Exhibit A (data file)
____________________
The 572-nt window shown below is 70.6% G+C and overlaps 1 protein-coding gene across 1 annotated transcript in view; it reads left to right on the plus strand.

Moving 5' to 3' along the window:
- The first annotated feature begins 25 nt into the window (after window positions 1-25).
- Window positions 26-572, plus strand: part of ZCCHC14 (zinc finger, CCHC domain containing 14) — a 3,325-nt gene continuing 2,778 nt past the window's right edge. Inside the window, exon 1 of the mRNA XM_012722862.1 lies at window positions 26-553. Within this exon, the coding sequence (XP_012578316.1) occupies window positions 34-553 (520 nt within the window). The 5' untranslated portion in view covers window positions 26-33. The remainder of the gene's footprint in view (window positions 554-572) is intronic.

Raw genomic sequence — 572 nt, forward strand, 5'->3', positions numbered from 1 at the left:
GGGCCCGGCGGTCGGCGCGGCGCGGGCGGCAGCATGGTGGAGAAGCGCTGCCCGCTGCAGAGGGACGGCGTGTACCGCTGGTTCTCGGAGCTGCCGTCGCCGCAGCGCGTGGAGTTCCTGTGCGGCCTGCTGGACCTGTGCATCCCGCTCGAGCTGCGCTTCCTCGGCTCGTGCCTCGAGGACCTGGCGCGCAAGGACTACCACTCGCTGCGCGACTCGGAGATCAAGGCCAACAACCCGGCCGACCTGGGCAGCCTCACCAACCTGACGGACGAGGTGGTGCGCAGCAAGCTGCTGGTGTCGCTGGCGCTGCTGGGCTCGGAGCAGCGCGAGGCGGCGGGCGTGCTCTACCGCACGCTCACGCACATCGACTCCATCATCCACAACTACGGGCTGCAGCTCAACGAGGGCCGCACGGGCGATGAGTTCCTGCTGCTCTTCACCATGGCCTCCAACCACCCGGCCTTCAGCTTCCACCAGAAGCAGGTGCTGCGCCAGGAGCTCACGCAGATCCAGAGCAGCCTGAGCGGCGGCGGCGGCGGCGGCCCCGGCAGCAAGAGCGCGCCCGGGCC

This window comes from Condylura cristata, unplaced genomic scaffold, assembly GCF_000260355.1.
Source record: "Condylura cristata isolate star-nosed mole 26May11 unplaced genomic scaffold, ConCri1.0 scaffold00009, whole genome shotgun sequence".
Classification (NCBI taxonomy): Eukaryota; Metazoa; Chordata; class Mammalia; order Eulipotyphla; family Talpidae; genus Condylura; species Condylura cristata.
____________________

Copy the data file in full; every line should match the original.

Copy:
The 572-nt window shown below is 70.6% G+C and overlaps 1 protein-coding gene across 1 annotated transcript in view; it reads left to right on the plus strand.

Moving 5' to 3' along the window:
- The first annotated feature begins 25 nt into the window (after window positions 1-25).
- Window positions 26-572, plus strand: part of ZCCHC14 (zinc finger, CCHC domain containing 14) — a 3,325-nt gene continuing 2,778 nt past the window's right edge. Inside the window, exon 1 of the mRNA XM_012722862.1 lies at window positions 26-553. Within this exon, the coding sequence (XP_012578316.1) occupies window positions 34-553 (520 nt within the window). The 5' untranslated portion in view covers window positions 26-33. The remainder of the gene's footprint in view (window positions 554-572) is intronic.

Raw genomic sequence — 572 nt, forward strand, 5'->3', positions numbered from 1 at the left:
GGGCCCGGCGGTCGGCGCGGCGCGGGCGGCAGCATGGTGGAGAAGCGCTGCCCGCTGCAGAGGGACGGCGTGTACCGCTGGTTCTCGGAGCTGCCGTCGCCGCAGCGCGTGGAGTTCCTGTGCGGCCTGCTGGACCTGTGCATCCCGCTCGAGCTGCGCTTCCTCGGCTCGTGCCTCGAGGACCTGGCGCGCAAGGACTACCACTCGCTGCGCGACTCGGAGATCAAGGCCAACAACCCGGCCGACCTGGGCAGCCTCACCAACCTGACGGACGAGGTGGTGCGCAGCAAGCTGCTGGTGTCGCTGGCGCTGCTGGGCTCGGAGCAGCGCGAGGCGGCGGGCGTGCTCTACCGCACGCTCACGCACATCGACTCCATCATCCACAACTACGGGCTGCAGCTCAACGAGGGCCGCACGGGCGATGAGTTCCTGCTGCTCTTCACCATGGCCTCCAACCACCCGGCCTTCAGCTTCCACCAGAAGCAGGTGCTGCGCCAGGAGCTCACGCAGATCCAGAGCAGCCTGAGCGGCGGCGGCGGCGGCGGCCCCGGCAGCAAGAGCGCGCCCGGGCC

This window comes from Condylura cristata, unplaced genomic scaffold, assembly GCF_000260355.1.
Source record: "Condylura cristata isolate star-nosed mole 26May11 unplaced genomic scaffold, ConCri1.0 scaffold00009, whole genome shotgun sequence".
Classification (NCBI taxonomy): Eukaryota; Metazoa; Chordata; class Mammalia; order Eulipotyphla; family Talpidae; genus Condylura; species Condylura cristata.